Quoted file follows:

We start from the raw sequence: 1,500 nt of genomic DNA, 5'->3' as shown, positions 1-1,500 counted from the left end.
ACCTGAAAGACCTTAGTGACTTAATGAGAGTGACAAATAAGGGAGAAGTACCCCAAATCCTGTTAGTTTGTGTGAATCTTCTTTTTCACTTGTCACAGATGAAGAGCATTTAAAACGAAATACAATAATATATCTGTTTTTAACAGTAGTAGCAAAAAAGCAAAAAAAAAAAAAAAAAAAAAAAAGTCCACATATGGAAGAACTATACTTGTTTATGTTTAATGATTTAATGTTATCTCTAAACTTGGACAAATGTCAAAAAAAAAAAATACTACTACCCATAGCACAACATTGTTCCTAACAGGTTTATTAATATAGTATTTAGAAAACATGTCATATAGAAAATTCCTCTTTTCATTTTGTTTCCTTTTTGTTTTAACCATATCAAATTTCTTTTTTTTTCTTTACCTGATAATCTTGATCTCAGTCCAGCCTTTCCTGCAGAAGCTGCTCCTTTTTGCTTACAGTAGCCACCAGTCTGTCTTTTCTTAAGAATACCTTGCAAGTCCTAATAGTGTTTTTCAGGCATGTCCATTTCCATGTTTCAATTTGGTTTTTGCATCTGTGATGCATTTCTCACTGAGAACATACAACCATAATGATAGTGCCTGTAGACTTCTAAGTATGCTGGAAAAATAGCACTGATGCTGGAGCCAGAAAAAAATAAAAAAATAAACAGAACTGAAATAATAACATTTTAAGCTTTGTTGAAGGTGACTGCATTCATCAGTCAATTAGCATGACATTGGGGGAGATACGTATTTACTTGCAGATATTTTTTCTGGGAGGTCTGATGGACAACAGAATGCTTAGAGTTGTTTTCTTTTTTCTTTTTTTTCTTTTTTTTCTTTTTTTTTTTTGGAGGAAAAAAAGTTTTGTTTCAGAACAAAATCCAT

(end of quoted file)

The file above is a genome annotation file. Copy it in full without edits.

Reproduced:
We start from the raw sequence: 1,500 nt of genomic DNA, 5'->3' as shown, positions 1-1,500 counted from the left end.
ACCTGAAAGACCTTAGTGACTTAATGAGAGTGACAAATAAGGGAGAAGTACCCCAAATCCTGTTAGTTTGTGTGAATCTTCTTTTTCACTTGTCACAGATGAAGAGCATTTAAAACGAAATACAATAATATATCTGTTTTTAACAGTAGTAGCAAAAAAGCAAAAAAAAAAAAAAAAAAAAAAAAGTCCACATATGGAAGAACTATACTTGTTTATGTTTAATGATTTAATGTTATCTCTAAACTTGGACAAATGTCAAAAAAAAAAAATACTACTACCCATAGCACAACATTGTTCCTAACAGGTTTATTAATATAGTATTTAGAAAACATGTCATATAGAAAATTCCTCTTTTCATTTTGTTTCCTTTTTGTTTTAACCATATCAAATTTCTTTTTTTTTCTTTACCTGATAATCTTGATCTCAGTCCAGCCTTTCCTGCAGAAGCTGCTCCTTTTTGCTTACAGTAGCCACCAGTCTGTCTTTTCTTAAGAATACCTTGCAAGTCCTAATAGTGTTTTTCAGGCATGTCCATTTCCATGTTTCAATTTGGTTTTTGCATCTGTGATGCATTTCTCACTGAGAACATACAACCATAATGATAGTGCCTGTAGACTTCTAAGTATGCTGGAAAAATAGCACTGATGCTGGAGCCAGAAAAAAATAAAAAAATAAACAGAACTGAAATAATAACATTTTAAGCTTTGTTGAAGGTGACTGCATTCATCAGTCAATTAGCATGACATTGGGGGAGATACGTATTTACTTGCAGATATTTTTTCTGGGAGGTCTGATGGACAACAGAATGCTTAGAGTTGTTTTCTTTTTTCTTTTTTTTCTTTTTTTTCTTTTTTTTTTTTGGAGGAAAAAAAGTTTTGTTTCAGAACAAAATCCAT